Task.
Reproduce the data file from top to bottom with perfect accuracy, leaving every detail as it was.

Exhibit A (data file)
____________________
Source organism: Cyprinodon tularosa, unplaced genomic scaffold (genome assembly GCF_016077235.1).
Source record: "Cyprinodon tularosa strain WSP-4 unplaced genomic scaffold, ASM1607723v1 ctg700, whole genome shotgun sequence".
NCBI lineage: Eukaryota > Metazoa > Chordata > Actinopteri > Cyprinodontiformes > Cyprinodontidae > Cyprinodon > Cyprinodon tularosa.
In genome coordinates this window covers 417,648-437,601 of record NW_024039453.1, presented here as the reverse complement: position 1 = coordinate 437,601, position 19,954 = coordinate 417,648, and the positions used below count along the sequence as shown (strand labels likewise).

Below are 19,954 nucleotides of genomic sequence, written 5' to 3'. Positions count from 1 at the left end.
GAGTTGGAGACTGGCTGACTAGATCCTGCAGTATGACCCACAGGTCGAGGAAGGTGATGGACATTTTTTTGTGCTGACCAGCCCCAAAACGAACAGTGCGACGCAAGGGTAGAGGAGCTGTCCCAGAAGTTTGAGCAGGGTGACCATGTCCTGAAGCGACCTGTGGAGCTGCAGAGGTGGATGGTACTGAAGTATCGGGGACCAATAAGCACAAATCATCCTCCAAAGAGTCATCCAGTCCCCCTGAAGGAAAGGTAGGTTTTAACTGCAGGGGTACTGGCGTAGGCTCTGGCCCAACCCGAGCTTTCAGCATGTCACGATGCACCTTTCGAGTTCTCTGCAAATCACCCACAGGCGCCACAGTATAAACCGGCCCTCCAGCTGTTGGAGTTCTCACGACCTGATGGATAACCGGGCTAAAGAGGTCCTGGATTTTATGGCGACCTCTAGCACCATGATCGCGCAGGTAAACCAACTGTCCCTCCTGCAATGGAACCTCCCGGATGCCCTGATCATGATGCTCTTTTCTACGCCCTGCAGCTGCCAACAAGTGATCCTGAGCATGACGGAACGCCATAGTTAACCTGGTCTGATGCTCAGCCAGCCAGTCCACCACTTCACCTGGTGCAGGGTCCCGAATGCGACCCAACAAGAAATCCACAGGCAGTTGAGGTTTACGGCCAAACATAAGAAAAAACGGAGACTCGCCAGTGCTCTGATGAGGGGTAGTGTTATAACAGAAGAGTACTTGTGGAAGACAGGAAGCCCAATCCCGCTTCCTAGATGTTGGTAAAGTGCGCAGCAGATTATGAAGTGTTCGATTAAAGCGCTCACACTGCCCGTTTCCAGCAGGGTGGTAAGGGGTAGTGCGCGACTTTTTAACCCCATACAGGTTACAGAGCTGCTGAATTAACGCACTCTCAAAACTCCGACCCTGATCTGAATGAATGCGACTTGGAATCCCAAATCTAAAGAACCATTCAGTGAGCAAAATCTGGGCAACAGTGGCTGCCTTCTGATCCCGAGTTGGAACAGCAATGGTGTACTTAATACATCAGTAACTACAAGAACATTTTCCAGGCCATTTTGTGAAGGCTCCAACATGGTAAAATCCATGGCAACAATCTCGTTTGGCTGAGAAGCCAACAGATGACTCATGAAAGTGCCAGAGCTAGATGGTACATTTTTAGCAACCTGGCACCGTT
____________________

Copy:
Source organism: Cyprinodon tularosa, unplaced genomic scaffold (genome assembly GCF_016077235.1).
Source record: "Cyprinodon tularosa strain WSP-4 unplaced genomic scaffold, ASM1607723v1 ctg700, whole genome shotgun sequence".
NCBI lineage: Eukaryota > Metazoa > Chordata > Actinopteri > Cyprinodontiformes > Cyprinodontidae > Cyprinodon > Cyprinodon tularosa.
In genome coordinates this window covers 417,648-437,601 of record NW_024039453.1, presented here as the reverse complement: position 1 = coordinate 437,601, position 19,954 = coordinate 417,648, and the positions used below count along the sequence as shown (strand labels likewise).

Below are 19,954 nucleotides of genomic sequence, written 5' to 3'. Positions count from 1 at the left end.
GAGTTGGAGACTGGCTGACTAGATCCTGCAGTATGACCCACAGGTCGAGGAAGGTGATGGACATTTTTTTGTGCTGACCAGCCCCAAAACGAACAGTGCGACGCAAGGGTAGAGGAGCTGTCCCAGAAGTTTGAGCAGGGTGACCATGTCCTGAAGCGACCTGTGGAGCTGCAGAGGTGGATGGTACTGAAGTATCGGGGACCAATAAGCACAAATCATCCTCCAAAGAGTCATCCAGTCCCCCTGAAGGAAAGGTAGGTTTTAACTGCAGGGGTACTGGCGTAGGCTCTGGCCCAACCCGAGCTTTCAGCATGTCACGATGCACCTTTCGAGTTCTCTGCAAATCACCCACAGGCGCCACAGTATAAACCGGCCCTCCAGCTGTTGGAGTTCTCACGACCTGATGGATAACCGGGCTAAAGAGGTCCTGGATTTTATGGCGACCTCTAGCACCATGATCGCGCAGGTAAACCAACTGTCCCTCCTGCAATGGAACCTCCCGGATGCCCTGATCATGATGCTCTTTTCTACGCCCTGCAGCTGCCAACAAGTGATCCTGAGCATGACGGAACGCCATAGTTAACCTGGTCTGATGCTCAGCCAGCCAGTCCACCACTTCACCTGGTGCAGGGTCCCGAATGCGACCCAACAAGAAATCCACAGGCAGTTGAGGTTTACGGCCAAACATAAGAAAAAACGGAGACTCGCCAGTGCTCTGATGAGGGGTAGTGTTATAACAGAAGAGTACTTGTGGAAGACAGGAAGCCCAATCCCGCTTCCTAGATGTTGGTAAAGTGCGCAGCAGATTATGAAGTGTTCGATTAAAGCGCTCACACTGCCCGTTTCCAGCAGGGTGGTAAGGGGTAGTGCGCGACTTTTTAACCCCATACAGGTTACAGAGCTGCTGAATTAACGCACTCTCAAAACTCCGACCCTGATCTGAATGAATGCGACTTGGAATCCCAAATCTAAAGAACCATTCAGTGAGCAAAATCTGGGCAACAGTGGCTGCCTTCTGATCCCGAGTTGGAACAGCAATGGTGTACTTAATACATCAGTAACTACAAGAACATTTTCCAGGCCATTTTGTGAAGGCTCCAACATGGTAAAATCCATGGCAACAATCTCGTTTGGCTGAGAAGCCAACAGATGACTCATGAAAGTGCCAGAGCTAGATGGTACATTTTTAGCAACCTGGCACCGTT